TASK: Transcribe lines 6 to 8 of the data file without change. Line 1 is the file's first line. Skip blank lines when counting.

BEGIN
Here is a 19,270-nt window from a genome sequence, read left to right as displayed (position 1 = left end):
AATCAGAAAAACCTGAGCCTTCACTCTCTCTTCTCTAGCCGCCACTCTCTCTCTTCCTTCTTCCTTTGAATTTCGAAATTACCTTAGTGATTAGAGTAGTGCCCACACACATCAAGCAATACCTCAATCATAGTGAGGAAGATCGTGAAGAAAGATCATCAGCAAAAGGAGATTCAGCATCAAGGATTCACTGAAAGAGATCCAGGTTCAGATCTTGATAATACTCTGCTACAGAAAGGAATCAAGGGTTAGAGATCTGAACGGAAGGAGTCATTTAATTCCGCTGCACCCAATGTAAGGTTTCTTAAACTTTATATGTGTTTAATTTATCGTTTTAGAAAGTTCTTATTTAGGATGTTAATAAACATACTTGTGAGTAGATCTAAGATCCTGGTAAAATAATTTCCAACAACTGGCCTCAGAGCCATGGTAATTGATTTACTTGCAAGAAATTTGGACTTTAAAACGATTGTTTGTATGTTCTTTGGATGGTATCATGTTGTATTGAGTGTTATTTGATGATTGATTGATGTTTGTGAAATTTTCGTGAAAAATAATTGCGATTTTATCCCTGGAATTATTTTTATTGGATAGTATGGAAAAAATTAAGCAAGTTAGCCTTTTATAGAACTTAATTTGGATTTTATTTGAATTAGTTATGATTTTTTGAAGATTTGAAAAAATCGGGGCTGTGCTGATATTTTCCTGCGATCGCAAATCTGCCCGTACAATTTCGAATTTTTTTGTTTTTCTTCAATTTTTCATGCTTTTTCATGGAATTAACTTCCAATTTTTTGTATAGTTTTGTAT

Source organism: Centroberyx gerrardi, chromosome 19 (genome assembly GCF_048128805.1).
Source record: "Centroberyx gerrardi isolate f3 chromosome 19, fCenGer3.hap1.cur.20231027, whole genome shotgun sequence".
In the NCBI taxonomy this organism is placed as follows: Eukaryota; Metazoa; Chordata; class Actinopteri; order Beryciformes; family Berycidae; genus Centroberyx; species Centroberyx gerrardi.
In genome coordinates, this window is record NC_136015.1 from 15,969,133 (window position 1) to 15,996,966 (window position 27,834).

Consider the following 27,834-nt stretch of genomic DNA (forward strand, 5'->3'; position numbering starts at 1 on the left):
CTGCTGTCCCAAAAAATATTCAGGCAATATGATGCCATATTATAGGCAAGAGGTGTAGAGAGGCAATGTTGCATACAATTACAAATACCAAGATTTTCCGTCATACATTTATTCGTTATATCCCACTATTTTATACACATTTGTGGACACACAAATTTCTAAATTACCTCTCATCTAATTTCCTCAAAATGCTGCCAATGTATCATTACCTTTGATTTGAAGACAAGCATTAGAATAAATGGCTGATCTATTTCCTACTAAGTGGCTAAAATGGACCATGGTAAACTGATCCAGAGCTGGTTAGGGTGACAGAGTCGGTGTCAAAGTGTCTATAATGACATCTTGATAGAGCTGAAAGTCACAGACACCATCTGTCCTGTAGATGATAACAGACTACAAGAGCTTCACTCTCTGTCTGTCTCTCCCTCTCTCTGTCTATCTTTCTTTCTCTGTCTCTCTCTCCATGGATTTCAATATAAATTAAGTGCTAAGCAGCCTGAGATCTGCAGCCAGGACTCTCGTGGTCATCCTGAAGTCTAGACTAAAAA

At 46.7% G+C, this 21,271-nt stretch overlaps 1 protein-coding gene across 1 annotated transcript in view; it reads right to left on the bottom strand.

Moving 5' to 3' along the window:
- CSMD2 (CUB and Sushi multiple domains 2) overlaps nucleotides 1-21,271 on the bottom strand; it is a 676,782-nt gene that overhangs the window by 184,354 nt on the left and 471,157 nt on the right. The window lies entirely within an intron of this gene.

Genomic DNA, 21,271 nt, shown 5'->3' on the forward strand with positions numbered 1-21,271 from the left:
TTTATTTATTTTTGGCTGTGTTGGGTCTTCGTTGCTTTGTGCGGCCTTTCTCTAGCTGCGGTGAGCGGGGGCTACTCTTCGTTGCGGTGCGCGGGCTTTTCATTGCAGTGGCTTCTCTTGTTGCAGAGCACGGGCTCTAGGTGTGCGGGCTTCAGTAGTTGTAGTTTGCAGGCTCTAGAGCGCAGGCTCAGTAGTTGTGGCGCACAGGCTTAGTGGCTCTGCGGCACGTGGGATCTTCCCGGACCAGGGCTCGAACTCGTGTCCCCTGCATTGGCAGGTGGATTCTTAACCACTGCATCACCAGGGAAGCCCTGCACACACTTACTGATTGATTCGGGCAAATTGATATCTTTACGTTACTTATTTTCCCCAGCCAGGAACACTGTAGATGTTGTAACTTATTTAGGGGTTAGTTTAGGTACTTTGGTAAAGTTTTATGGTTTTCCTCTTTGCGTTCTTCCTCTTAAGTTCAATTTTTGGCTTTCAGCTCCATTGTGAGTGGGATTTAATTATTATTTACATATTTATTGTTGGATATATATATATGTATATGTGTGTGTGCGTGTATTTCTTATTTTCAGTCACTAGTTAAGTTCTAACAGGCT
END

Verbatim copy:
In genome coordinates, this window is record NC_136015.1 from 15,969,133 (window position 1) to 15,996,966 (window position 27,834).

Consider the following 27,834-nt stretch of genomic DNA (forward strand, 5'->3'; position numbering starts at 1 on the left):
CTGCTGTCCCAAAAAATATTCAGGCAATATGATGCCATATTATAGGCAAGAGGTGTAGAGAGGCAATGTTGCATACAATTACAAATACCAAGATTTTCCGTCATACATTTATTCGTTATATCCCACTATTTTATACACATTTGTGGACACACAAATTTCTAAATTACCTCTCATCTAATTTCCTCAAAATGCTGCCAATGTATCATTACCTTTGATTTGAAGACAAGCATTAGAATAAATGGCTGATCTATTTCCTACTAAGTGGCTAAAATGGACCATGGTAAACTGATCCAGAGCTGGTTAGGGTGACAGAGTCGGTGTCAAAGTGTCTATAATGACATCTTGATAGAGCTGAAAGTCACAGACACCATCTGTCCTGTAGATGATAACAGACTACAAGAGCTTCACTCTCTGTCTGTCTCTCCCTCTCTCTGTCTATCTTTCTTTCTCTGTCTCTCTCTCCATGGATTTCAATATAAATTAAGTGCTAAGCAGCCTGAGATCTGCAGCCAGGACTCTCGTGGTCATCCTGAAGTCTAGACTAAAAA